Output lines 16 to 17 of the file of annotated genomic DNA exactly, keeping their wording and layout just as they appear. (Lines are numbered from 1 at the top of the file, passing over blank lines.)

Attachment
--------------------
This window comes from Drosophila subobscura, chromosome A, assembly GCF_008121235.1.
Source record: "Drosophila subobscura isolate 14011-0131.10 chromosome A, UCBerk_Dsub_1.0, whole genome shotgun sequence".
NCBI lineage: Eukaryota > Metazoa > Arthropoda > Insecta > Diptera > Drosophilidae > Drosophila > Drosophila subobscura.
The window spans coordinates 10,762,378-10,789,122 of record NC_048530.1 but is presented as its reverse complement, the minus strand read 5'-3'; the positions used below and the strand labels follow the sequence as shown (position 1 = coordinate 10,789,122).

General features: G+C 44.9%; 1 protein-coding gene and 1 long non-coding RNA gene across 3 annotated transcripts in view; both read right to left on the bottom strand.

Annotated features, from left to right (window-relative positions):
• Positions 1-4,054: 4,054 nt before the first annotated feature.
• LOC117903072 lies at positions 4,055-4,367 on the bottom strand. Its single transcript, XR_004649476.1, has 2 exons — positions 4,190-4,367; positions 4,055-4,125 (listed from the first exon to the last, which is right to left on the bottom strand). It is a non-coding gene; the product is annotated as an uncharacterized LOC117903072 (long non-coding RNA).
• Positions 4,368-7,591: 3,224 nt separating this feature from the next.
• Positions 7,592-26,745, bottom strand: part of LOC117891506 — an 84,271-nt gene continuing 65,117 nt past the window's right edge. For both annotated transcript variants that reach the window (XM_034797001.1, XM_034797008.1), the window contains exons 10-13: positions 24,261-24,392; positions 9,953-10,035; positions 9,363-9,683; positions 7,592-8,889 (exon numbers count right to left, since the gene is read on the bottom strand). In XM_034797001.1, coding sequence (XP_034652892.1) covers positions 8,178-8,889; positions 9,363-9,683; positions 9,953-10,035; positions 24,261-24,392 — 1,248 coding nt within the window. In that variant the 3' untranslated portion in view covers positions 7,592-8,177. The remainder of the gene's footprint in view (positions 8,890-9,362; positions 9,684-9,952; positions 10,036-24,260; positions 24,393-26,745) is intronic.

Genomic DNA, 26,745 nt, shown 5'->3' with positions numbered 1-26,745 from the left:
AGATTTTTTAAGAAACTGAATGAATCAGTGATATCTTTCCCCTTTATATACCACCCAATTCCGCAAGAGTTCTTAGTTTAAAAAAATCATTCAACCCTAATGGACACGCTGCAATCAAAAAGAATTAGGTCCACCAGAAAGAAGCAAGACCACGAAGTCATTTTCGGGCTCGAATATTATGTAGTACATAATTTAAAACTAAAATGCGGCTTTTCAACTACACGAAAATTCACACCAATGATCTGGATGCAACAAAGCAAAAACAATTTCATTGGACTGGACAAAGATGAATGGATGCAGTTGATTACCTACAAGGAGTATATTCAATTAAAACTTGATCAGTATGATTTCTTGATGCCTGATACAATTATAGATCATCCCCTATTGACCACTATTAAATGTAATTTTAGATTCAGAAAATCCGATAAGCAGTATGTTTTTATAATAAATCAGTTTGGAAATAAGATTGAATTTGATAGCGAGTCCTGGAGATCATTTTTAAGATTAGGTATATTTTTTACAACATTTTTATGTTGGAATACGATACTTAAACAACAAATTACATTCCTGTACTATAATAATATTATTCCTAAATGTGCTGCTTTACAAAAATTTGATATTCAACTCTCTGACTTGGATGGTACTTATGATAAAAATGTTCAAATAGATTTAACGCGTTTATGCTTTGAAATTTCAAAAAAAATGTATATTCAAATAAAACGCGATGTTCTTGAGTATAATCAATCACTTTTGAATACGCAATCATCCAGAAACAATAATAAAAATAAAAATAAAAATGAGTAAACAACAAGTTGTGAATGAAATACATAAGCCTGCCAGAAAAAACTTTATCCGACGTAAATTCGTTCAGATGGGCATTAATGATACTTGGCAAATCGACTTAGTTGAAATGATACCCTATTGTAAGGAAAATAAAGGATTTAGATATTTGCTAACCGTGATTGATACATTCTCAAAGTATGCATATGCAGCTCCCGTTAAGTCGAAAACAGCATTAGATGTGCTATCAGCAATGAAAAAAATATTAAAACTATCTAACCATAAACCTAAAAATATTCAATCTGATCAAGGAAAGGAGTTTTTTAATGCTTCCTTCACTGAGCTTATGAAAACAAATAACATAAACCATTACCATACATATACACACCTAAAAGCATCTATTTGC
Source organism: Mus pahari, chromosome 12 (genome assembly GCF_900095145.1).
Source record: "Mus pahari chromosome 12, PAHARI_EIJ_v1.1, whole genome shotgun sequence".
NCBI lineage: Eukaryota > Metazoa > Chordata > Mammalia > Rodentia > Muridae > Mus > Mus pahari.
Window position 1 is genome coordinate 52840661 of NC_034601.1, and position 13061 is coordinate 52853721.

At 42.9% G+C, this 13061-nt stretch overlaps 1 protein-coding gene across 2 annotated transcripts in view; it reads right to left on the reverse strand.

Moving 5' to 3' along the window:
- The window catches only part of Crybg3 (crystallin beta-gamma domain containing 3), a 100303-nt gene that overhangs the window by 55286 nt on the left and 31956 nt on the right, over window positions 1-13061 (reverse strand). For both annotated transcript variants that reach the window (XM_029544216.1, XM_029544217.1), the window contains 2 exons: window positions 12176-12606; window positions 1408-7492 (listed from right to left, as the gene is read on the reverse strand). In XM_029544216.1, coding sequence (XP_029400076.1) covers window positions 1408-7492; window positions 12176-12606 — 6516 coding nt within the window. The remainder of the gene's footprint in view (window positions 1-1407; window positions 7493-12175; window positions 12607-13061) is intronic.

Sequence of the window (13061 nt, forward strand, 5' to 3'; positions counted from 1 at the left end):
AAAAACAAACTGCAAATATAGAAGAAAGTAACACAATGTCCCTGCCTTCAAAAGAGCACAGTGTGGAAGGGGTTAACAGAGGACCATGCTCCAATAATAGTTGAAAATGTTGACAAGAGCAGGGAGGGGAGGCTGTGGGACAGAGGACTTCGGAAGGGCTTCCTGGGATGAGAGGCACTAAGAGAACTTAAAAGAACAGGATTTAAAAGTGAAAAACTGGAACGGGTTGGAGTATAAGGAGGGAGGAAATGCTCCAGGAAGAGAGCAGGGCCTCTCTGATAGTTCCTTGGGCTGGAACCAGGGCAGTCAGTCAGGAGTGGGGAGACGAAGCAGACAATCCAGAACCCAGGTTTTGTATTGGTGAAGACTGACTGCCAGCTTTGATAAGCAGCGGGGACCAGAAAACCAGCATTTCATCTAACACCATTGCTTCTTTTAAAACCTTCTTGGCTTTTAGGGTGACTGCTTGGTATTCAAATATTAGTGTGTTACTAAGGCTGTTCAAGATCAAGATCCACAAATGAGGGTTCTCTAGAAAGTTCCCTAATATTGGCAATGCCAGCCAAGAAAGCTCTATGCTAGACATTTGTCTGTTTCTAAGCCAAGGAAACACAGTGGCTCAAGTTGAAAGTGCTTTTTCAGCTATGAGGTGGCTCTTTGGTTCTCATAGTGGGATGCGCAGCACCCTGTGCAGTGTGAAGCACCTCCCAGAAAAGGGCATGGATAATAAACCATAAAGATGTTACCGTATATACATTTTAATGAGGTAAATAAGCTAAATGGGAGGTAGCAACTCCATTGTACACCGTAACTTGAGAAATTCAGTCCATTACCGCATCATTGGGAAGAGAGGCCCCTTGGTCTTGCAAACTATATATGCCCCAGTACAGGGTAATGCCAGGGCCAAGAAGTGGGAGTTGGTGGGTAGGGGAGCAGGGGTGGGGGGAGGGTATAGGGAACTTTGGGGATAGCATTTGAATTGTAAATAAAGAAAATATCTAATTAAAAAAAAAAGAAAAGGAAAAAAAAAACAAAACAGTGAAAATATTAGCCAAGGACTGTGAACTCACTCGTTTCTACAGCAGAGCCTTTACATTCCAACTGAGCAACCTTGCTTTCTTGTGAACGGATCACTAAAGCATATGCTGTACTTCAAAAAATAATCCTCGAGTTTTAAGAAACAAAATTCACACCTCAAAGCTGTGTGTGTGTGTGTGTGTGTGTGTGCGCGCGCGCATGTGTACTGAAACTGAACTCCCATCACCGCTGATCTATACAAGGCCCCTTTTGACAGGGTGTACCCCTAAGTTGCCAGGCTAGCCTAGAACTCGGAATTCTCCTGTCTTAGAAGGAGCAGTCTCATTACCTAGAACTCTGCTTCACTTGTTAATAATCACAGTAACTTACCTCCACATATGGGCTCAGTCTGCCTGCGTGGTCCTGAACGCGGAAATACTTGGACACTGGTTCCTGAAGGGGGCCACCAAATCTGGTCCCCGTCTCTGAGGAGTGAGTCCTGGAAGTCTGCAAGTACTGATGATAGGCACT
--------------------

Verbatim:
Window position 1 is genome coordinate 52840661 of NC_034601.1, and position 13061 is coordinate 52853721.

At 42.9% G+C, this 13061-nt stretch overlaps 1 protein-coding gene across 2 annotated transcripts in view; it reads right to left on the reverse strand.